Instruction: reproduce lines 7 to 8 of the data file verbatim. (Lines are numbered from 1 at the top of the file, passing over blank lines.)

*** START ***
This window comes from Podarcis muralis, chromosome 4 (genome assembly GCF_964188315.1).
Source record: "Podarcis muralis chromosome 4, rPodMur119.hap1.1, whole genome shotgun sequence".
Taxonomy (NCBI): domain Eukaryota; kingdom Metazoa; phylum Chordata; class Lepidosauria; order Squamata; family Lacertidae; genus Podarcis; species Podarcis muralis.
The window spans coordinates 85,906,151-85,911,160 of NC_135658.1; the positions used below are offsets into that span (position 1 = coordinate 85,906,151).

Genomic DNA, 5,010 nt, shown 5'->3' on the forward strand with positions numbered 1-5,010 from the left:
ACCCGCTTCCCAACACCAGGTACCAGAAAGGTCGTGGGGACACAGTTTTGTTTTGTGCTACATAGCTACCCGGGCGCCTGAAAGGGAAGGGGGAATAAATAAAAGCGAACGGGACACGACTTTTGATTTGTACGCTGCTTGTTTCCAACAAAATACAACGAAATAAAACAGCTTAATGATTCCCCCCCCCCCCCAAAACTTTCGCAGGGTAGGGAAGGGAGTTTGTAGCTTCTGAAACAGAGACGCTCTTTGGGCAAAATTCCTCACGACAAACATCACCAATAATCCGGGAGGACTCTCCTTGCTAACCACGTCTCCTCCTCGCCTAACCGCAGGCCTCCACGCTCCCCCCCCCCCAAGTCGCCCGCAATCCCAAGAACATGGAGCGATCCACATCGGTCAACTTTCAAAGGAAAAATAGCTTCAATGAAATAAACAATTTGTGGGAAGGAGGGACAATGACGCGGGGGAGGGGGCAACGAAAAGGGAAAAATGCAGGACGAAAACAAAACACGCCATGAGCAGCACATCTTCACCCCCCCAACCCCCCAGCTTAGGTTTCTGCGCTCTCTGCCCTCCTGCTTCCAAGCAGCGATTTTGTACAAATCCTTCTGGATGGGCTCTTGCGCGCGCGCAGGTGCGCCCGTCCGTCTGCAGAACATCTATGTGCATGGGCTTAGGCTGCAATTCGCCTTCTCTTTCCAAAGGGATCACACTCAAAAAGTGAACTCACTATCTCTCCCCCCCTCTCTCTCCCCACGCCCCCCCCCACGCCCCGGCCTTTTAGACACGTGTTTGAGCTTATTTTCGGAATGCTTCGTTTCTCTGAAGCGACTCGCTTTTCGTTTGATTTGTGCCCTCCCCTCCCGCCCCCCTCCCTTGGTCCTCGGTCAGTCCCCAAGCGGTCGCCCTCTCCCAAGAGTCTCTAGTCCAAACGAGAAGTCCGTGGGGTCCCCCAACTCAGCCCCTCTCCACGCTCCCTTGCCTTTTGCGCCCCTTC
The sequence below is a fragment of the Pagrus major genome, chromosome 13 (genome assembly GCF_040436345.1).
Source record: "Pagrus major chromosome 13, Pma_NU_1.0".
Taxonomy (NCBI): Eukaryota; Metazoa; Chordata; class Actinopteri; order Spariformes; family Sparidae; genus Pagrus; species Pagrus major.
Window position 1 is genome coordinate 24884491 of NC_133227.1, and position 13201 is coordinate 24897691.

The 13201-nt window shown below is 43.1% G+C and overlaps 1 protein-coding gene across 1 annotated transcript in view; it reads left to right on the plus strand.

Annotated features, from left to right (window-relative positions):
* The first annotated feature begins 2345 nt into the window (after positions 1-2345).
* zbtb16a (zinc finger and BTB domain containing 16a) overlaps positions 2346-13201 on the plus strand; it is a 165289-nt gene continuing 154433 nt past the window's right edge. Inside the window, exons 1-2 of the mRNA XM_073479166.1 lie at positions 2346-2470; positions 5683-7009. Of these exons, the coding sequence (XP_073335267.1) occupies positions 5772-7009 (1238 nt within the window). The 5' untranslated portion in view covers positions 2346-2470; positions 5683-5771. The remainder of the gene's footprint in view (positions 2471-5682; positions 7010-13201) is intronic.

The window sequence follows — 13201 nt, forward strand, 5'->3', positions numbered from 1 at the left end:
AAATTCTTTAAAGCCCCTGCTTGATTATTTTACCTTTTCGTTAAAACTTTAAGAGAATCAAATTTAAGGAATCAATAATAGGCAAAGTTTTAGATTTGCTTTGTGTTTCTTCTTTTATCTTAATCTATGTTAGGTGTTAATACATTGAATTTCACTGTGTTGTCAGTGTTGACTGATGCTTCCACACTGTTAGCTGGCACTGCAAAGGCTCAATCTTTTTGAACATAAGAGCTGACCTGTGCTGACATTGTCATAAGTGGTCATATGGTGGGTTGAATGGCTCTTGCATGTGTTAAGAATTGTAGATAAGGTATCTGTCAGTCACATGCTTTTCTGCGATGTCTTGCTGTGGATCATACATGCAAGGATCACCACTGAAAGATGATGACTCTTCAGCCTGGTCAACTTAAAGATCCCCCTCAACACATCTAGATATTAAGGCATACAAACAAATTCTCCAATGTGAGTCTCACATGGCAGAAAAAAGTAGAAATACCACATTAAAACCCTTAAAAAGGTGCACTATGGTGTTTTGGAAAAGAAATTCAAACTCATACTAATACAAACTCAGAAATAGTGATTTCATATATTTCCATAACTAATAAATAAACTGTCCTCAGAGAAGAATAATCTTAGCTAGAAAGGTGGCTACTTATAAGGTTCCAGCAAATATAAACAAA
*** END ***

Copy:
The sequence below is a fragment of the Pagrus major genome, chromosome 13 (genome assembly GCF_040436345.1).
Source record: "Pagrus major chromosome 13, Pma_NU_1.0".